John Bodycomb writes about a God who intervines in his book 'No fixed address' ::
'I do not believe that God is in any sense 'interventionist; that God changes weather, health or wealth in response to impassioned pleading, cajoling or harassment from the pious. I am not persuaded by accounts of so-called 'miracle healing'. I am not opposed to prayer for, by and with the sick - but I have yet to meet the paraplegic or amputee miraculously restored. And if I did, I would wonder why God meddled in that person's life and ignored all the other amputees and paraplegics'
Couple of thoughts::
- If he was praying what would it be for? Peace?
- One of the greatest gifts a person could ever have is hope. While I am against an exclusive miricles that only occur if you do and believe the right thing. I've seen many miracles where people are in all sorts of places in there life.
- Bodcombs last sentence is a 'Theodicy' For me the only way to get away from it is to become an atheist. Or live with the tension, a 'mystery'.
- A miracle is often a persons only hope. Hope is one of the most precious gifts. Tread carefully.
The most bizarre one was when I was in my undergraduate years in university in Adelaide and I woke up one morning and I had really swollen feet. Feet were incredibly swollen, I couldn’t stand on them. I was in a dreadful state. Couldn’t get to university. And for whatever reason, whatever I did that day as I was sitting there going “what the hell am I going to do?” I opened up a copy of the bible that was there in the boarding school and the first words I read were – this is what struck me – was “Asa was diseased in his feet.” And I thought come on. How many references to feet are there in the bible? And you open it up and you read it and nothing. So I sat there thinking what are the statistical probability of opening a bible and reading about feet when you’ve got a problem with your feet?For me this very much seems like the 'Creator' was knocking at his door. Who knows God may still have plans for Philip Nitschke, he came across as a very thoughtful person, who I warmed to as the interview went on.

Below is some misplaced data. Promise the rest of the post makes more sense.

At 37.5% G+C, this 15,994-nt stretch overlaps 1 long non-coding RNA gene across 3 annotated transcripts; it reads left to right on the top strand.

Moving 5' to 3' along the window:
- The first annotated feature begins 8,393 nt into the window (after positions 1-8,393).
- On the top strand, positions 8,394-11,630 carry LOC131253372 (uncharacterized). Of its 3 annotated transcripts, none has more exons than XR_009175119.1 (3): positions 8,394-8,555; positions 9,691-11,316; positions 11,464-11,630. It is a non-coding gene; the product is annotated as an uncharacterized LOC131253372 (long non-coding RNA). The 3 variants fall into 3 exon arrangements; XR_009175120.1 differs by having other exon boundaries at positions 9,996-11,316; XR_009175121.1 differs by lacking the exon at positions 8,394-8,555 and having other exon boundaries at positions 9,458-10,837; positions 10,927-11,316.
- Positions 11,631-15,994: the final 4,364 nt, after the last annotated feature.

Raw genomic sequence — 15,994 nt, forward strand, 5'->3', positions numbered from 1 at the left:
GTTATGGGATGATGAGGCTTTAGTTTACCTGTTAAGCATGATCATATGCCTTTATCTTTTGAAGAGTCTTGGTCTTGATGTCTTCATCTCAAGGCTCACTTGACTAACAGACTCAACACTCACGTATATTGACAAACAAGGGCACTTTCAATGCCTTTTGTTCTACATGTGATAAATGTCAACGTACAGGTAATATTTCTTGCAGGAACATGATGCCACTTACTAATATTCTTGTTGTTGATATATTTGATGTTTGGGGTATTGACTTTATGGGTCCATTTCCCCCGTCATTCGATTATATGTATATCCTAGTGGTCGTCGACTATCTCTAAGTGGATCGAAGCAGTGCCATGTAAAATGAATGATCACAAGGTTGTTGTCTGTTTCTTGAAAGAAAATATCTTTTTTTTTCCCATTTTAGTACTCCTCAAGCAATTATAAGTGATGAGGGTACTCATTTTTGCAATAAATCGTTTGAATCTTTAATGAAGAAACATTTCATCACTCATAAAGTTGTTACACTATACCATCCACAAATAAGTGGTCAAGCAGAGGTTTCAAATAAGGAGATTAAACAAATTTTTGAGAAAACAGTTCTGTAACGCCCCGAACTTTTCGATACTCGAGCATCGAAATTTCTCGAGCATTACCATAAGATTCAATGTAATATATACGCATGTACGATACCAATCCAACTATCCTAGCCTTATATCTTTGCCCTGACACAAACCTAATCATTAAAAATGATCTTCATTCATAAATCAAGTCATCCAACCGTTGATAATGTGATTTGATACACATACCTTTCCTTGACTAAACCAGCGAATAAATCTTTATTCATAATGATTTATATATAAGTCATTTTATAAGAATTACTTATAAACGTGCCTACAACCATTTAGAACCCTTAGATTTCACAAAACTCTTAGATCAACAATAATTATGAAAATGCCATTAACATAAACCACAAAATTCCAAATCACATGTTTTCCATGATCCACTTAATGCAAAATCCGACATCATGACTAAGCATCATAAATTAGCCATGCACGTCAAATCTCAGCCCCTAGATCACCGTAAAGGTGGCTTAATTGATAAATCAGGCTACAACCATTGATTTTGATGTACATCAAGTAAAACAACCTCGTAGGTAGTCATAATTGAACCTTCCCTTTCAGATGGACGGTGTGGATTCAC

I suspect that Bodycomb would agree with Nitschke that this was just a statistical fluke. Mind you I often think life is made up of statistical flukes. For us humans the difficulty lies in which ones to embrace and which ones to ignore.